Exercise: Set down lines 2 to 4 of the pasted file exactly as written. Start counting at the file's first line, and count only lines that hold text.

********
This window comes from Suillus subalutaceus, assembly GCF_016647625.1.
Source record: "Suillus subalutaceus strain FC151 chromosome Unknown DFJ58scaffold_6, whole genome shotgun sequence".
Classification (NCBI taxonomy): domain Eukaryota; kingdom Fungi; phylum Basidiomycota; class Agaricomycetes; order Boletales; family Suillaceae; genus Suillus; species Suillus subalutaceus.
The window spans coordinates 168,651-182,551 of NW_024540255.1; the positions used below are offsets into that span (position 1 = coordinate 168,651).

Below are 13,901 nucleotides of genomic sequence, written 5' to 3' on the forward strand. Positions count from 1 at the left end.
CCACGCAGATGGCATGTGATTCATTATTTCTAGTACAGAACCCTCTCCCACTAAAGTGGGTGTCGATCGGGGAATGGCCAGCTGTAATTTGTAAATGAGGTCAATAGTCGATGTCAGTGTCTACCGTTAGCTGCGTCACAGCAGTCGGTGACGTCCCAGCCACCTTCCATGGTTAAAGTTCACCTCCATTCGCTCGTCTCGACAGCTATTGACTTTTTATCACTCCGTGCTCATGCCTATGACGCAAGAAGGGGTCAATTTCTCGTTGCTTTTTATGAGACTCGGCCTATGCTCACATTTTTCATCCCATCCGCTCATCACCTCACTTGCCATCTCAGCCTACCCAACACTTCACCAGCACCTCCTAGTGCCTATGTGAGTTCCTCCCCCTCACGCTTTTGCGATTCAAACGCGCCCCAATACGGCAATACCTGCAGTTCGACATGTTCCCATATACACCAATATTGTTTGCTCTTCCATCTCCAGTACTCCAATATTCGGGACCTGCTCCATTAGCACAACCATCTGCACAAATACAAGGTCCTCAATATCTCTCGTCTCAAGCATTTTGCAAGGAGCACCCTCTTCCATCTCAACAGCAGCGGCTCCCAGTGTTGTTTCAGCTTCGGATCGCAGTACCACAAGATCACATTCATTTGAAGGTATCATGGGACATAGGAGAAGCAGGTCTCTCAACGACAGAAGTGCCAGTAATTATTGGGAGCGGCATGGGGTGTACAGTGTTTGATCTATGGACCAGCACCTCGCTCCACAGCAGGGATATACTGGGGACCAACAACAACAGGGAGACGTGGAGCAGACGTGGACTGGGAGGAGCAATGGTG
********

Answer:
Source record: "Suillus subalutaceus strain FC151 chromosome Unknown DFJ58scaffold_6, whole genome shotgun sequence".
Classification (NCBI taxonomy): domain Eukaryota; kingdom Fungi; phylum Basidiomycota; class Agaricomycetes; order Boletales; family Suillaceae; genus Suillus; species Suillus subalutaceus.
The window spans coordinates 168,651-182,551 of NW_024540255.1; the positions used below are offsets into that span (position 1 = coordinate 168,651).